Lifestyle

Why Chicago's happy hour ban is stupid and should be repealed

This Summer marks 25 years that happy hour has been banned in Chicago, and that’s just sad. That's a loooooooong time to be missing out on two-for-one specials, public drink packages, or limited-time drink discounts between the (typically happy) hours of 5-7pm.

Passed in 1989, here are the basics of the statewide happy hour prohibition in the Liquor Control Act:
- No serving of two or more drinks to one person for consumption by that person (exception for wine by the bottle or carafe)
- No serving an unlimited number of drinks during a set period of time for a fixed price (exception for private functions)
- No reducing or fluctuating drink prices during operating hours from opening until closing. Prices must be the same for all customers, for all purchases for the whole day.
- Violation of this law can result in a fine or liquor license being suspended or revoked as a misdemeanor

Here are six reasons why it's the stupidest thing ever and should be repealed. Today.

1. It prevents bars from honoring awesome Chicagoans

How about a free beer for veterans on Veterans Day? Nope. A complimentary drink for showing your Chicago Marathon bib? No way. Discounts for wearing your team’s gear at a Big Ten bar? Don’t think so. All of it is prevented, because drinks must be the same price for all customers.

2. It's curbing alcohol consumption in a city with bars open until 5am

So, our city takes a stand against discounted beverages as a matter of public safety, but then leaves bars open until the wee hours of Sunday morning? Huh?

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3. There's a practical need for happy hour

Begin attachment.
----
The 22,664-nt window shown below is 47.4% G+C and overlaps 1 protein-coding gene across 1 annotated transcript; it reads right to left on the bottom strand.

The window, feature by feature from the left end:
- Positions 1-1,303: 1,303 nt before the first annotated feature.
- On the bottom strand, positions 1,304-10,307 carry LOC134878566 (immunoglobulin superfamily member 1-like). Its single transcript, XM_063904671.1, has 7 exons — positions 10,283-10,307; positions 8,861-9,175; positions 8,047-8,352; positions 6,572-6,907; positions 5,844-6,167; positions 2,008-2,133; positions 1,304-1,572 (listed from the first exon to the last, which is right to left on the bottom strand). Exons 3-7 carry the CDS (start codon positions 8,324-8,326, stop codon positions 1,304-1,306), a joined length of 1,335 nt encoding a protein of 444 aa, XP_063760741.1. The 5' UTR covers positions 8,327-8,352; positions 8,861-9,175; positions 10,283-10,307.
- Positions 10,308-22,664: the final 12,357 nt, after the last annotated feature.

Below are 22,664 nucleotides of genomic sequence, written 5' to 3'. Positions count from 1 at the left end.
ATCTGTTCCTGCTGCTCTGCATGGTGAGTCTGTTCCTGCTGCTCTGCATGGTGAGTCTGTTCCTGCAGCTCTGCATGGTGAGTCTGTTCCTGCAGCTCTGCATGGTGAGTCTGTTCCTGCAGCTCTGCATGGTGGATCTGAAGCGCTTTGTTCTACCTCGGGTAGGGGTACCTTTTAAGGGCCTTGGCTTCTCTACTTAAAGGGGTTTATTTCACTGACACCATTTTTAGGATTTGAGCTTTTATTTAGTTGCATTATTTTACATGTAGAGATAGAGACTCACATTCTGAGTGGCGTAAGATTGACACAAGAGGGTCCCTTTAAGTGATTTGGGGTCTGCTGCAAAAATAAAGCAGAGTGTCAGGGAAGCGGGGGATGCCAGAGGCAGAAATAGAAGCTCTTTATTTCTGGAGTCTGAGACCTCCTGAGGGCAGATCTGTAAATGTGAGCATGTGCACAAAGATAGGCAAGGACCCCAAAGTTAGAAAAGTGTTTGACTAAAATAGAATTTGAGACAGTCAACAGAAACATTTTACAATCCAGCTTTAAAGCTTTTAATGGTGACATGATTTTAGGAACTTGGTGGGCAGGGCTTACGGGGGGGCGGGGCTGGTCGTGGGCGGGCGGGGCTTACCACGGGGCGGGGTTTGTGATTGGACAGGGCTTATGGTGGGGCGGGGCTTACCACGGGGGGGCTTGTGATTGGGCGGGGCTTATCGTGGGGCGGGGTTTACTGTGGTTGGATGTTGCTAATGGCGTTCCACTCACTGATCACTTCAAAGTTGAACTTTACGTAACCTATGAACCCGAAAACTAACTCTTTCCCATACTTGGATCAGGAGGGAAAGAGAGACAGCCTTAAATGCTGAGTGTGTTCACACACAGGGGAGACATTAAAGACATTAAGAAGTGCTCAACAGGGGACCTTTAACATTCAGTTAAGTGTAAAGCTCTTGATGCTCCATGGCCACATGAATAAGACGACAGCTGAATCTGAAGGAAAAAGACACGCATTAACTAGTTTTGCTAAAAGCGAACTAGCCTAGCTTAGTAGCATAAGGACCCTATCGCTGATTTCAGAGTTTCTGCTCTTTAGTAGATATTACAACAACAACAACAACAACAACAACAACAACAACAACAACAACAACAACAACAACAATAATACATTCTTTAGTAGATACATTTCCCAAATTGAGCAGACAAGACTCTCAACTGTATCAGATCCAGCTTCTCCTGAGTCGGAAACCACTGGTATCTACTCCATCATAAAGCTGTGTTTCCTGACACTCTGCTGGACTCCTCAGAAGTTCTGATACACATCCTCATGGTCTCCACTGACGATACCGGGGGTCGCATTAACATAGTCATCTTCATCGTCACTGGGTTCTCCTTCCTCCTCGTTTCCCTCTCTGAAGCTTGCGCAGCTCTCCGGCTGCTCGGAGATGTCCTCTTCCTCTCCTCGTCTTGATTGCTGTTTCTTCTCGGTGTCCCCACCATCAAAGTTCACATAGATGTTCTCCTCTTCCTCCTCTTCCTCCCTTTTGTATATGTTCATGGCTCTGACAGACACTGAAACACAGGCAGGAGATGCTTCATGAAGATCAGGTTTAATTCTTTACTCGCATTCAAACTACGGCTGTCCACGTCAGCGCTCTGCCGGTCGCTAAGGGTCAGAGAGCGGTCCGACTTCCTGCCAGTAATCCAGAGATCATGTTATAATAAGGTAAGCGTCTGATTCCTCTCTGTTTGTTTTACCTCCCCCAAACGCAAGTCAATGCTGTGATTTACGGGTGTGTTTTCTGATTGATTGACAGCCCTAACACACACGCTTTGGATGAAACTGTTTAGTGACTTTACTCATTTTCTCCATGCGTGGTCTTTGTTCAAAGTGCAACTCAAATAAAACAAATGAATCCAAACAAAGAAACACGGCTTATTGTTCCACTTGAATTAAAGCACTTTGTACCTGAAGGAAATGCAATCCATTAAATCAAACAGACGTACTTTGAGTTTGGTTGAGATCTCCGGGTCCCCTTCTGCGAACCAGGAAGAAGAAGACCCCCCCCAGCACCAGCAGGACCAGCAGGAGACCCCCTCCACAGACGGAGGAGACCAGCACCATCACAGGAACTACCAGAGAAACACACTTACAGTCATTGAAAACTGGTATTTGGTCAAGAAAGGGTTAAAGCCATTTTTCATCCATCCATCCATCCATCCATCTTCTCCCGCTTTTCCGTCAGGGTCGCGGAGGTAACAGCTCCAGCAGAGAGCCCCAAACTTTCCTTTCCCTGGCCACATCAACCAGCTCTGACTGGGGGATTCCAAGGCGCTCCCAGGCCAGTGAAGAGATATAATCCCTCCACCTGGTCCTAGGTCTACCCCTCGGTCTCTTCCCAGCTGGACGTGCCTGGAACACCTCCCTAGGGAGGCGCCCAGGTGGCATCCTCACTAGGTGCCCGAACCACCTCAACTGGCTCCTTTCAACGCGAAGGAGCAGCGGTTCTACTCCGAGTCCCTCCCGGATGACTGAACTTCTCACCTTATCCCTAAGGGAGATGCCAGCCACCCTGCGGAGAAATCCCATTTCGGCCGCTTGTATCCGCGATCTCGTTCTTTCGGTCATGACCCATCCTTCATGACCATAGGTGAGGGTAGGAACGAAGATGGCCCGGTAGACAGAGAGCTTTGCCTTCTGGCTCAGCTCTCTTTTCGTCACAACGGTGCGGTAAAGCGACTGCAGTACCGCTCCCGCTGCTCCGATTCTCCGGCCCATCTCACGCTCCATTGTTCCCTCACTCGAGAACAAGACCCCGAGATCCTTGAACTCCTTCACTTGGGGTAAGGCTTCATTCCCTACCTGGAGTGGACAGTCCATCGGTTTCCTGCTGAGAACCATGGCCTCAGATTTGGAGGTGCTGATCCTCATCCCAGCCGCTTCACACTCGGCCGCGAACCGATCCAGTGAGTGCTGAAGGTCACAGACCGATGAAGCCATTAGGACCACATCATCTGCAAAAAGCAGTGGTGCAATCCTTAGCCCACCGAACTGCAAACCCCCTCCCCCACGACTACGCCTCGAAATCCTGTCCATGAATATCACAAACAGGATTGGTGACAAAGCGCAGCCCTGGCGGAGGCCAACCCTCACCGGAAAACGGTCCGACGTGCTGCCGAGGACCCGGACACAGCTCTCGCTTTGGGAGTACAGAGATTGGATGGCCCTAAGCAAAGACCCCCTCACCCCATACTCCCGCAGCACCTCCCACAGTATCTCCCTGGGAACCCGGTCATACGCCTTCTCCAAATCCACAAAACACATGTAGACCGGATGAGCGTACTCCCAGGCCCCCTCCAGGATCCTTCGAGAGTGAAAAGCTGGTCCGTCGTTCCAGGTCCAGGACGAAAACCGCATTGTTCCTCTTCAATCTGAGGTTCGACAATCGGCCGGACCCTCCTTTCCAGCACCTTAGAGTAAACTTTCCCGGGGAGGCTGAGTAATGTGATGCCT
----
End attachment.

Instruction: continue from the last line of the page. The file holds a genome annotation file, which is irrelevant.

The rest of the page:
5-7pm are typically slow hours of operation for bars. Customers would like to see what it feels like to pay less than $4 for a beer. Give the people what they want.  

4. Other cities have happy hours without having burned to the ground

Nearly everywhere you go in the nation (aside from puritanical Boston), you’ll find happy hours; $2 well drinks in Miami, $1.50 domestics in Portland, $2.50 craft beers in Austin. These other cities are not wasting time and customers cash by dabbling in partial prohibition.

5. It prohibits bars from giving free drinks for prizes

If you’ve ever won a free drink at a trivia night, you’re an outlaw.

6. Chicago doesn't even enforce it consistently

Last year, Wrigley’s rooftop bars were freed from the shackles of happy hour oppression to offer drink packages during limited hours. Our best hope is that this causes a ripple effect, and maybe -- just maybe -- a few folks Tweet at Governor Quinn with #LegalizeHappyHour and get the ball rolling. Who here wants cheap booze?
 
Sean Cooley is Thrillist's Chicago Editor and he will fight for the right to party. Follow him @SeanCooley.